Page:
More interesting still, those who viewed comparably more porn believed that less common sexual behaviors–even those that weren’t included in the films they’d viewed– also occurred more frequently than did people from groups with lower levels of exposure–often even overestimating the prevalence of such behaviors. These less-common acts ran the gamut from seemingly innocuous group sex to sadomasochism and bestiality.

During his reign as emperor of Ancient Rome, Nero would dress up in animal skins and attack the genitals of male and female townspeople.

The kicker in all of this is that on the basis of commonly reported sex acts collected from separate broadly-based surveys involving thousands of sexually active US adults, the estimates of prevalence from the intermediate and massive exposure groups were also considerably more accurate than those from the non-exposure group. So, while watching more porn may augment estimates of the rate at which sex acts commonly occur, it also increases the accuracy of those estimates.

On the other hand, watching more porn may leave the door open for embracing the most uncommon–heck, even taboo–sexual behaviors as something that everyone else is doing, even when few others actually are. Indeed, high-level porn consumption, like a freshly-mopped wheelchair ramp, can be quite the slippery slope.

One other element about this study that merits attention is the fact that although Zillman and Bryant were able to conclude that estimates of the prevalence of sexual practices were affected by the amount of pornography that someone viewed, the implications of this change in perception toward attitudes of tolerance for the material or the less common sexual practices have not been investigated. ENGLISH, BAXTER!

In other words, it might happen that a straight male who had previously never witnessed sexual behavior characteristic of homosexuality may be repeatedly exposed to homoerotica until such a time as they think the behavior is normal. This, however, doesn’t make that individual any more likely to adopt such behaviors in their own sex life, given that those behaviors don’t align with their own sexuality.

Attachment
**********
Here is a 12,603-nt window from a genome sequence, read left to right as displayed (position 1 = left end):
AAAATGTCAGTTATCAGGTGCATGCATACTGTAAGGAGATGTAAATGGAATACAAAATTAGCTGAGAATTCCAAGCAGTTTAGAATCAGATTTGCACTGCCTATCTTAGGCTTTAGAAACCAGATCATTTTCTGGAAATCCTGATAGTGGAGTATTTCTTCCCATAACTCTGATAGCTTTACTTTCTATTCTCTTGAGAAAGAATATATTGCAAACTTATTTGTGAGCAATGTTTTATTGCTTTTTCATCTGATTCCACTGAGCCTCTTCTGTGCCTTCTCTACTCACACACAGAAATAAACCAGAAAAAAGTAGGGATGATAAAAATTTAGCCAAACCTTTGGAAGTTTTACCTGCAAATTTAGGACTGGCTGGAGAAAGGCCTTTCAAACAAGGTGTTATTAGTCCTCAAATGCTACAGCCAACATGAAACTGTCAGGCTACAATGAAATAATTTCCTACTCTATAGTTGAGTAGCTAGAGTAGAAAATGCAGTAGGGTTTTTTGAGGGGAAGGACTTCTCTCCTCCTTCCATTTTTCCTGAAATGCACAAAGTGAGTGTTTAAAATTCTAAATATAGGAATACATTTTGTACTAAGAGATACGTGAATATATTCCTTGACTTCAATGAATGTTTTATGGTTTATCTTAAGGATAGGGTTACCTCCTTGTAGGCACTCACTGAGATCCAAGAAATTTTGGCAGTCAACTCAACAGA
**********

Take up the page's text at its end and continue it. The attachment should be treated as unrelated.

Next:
Bearing this in mind, should you consume more porn in the interest of more accurately estimating the prevalence of most acts; less in order to prevent overestimating what’s truly uncommon; or opt for neither and continue to erroneously estimate both? This seems a question better-suited for a porn consigliere of some sort. However in lieu of such screen sex sagacity, I’ll leave you with this historical nugget: during his reign as emperor of Ancient Rome, Nero would dress up in animal skins and attack the genitals of male and female townspeople. He also castrated a boy, forced the child to marry him, and later “took him to his house, attended by a great throng, and treated him as his wife.”

Pornography as we know it wouldn’t have been around at that time to inform such depravity. Psychological dispositions are a lot more impactful than we might give them credit for, and if Nero is any indicator, the degree to which we think an act is ‘common’ may not have much impact on whether we choose to do it.